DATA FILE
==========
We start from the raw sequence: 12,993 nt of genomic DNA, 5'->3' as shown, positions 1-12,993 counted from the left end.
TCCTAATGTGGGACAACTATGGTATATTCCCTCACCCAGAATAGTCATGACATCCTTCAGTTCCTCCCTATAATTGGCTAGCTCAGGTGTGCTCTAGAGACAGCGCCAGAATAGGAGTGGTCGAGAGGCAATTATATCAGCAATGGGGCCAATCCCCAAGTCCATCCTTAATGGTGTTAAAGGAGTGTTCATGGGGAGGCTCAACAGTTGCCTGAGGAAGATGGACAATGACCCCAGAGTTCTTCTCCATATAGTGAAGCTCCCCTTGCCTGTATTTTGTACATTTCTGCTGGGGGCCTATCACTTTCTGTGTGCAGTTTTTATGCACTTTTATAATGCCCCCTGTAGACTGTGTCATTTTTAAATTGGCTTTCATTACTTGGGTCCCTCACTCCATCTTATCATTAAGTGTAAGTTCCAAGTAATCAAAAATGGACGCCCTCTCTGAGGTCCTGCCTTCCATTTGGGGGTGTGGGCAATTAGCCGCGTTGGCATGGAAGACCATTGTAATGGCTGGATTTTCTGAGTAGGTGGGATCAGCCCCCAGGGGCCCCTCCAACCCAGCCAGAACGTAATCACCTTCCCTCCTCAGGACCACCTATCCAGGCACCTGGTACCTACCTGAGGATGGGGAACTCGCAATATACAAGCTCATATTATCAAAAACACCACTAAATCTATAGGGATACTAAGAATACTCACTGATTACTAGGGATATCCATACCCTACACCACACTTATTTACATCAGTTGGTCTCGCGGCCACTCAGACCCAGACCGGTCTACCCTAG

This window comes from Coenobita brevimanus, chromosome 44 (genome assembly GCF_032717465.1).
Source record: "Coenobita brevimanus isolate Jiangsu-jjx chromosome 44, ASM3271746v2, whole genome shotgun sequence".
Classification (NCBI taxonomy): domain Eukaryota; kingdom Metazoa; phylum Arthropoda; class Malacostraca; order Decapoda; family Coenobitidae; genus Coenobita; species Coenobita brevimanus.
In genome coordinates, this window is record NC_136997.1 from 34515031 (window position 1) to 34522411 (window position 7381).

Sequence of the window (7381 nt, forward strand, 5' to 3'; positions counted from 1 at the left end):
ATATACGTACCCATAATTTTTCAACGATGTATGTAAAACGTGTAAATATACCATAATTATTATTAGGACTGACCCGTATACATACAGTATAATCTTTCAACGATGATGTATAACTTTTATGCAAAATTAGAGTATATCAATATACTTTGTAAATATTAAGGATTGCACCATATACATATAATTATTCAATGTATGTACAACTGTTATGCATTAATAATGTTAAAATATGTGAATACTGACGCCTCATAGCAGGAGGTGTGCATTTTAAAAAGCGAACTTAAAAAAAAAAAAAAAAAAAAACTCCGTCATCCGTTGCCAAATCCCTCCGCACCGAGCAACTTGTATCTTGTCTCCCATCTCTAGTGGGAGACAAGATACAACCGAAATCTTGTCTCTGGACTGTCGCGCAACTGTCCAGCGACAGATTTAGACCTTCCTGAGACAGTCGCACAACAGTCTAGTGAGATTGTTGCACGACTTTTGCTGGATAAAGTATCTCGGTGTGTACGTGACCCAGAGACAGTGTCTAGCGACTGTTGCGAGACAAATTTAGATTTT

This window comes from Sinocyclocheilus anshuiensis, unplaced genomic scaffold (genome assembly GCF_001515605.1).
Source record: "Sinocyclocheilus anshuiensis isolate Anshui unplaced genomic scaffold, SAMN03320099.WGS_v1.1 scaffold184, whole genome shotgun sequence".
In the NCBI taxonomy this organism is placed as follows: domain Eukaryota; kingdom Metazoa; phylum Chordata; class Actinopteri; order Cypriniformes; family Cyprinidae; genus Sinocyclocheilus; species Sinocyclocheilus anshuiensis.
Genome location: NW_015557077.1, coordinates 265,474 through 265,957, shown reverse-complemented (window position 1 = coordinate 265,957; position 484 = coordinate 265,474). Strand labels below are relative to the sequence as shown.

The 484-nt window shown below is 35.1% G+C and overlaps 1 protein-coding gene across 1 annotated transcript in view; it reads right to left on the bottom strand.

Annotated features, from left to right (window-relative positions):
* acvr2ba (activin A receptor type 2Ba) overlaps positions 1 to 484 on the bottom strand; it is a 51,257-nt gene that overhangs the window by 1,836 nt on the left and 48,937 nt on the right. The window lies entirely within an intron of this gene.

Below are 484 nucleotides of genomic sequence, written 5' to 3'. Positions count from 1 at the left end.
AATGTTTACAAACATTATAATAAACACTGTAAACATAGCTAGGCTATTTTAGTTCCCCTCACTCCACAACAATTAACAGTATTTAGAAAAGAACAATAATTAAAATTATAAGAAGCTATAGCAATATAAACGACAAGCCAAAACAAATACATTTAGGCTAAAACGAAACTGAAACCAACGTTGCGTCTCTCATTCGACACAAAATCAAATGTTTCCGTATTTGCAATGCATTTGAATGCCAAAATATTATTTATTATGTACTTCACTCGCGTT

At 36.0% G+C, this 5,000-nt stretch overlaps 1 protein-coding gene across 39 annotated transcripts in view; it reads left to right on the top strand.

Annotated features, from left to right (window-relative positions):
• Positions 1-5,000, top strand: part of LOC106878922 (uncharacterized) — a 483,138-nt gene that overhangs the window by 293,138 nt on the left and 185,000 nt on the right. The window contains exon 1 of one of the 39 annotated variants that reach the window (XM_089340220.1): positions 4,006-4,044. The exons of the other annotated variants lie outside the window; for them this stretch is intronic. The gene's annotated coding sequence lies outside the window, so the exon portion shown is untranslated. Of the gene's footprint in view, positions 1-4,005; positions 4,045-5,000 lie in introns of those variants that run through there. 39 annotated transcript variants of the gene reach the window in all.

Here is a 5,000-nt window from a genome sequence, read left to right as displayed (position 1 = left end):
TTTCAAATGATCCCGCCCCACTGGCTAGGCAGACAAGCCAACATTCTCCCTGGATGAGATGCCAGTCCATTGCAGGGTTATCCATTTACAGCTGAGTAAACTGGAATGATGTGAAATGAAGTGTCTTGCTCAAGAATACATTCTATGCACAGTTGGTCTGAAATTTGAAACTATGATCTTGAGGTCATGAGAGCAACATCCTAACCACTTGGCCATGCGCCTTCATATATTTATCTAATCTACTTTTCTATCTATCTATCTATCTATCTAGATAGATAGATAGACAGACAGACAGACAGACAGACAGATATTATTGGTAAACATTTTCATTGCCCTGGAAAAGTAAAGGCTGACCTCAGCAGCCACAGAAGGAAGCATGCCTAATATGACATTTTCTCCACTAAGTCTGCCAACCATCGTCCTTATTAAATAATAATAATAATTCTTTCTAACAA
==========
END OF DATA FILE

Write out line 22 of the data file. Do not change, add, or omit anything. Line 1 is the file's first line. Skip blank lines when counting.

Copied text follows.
TTTCAAATGATCCCGCCCCACTGGCTAGGCAGACAAGCCAACATTCTCCCTGGATGAGATGCCAGTCCATTGCAGGGTTATCCATTTACAGCTGAGTAAACTGGAATGATGTGAAATGAAGTGTCTTGCTCAAGAATACATTCTATGCACAGTTGGTCTGAAATTTGAAACTATGATCTTGAGGTCATGAGAGCAACATCCTAACCACTTGGCCATGCGCCTTCATATATTTATCTAATCTACTTTTCTATCTATCTATCTATCTATCTAGATAGATAGATAGACAGACAGACAGACAGACAGACAGATATTATTGGTAAACATTTTCATTGCCCTGGAAAAGTAAAGGCTGACCTCAGCAGCCACAGAAGGAAGCATGCCTAATATGACATTTTCTCCACTAAGTCTGCCAACCATCGTCCTTATTAAATAATAATAATAATTCTTTCTAACAA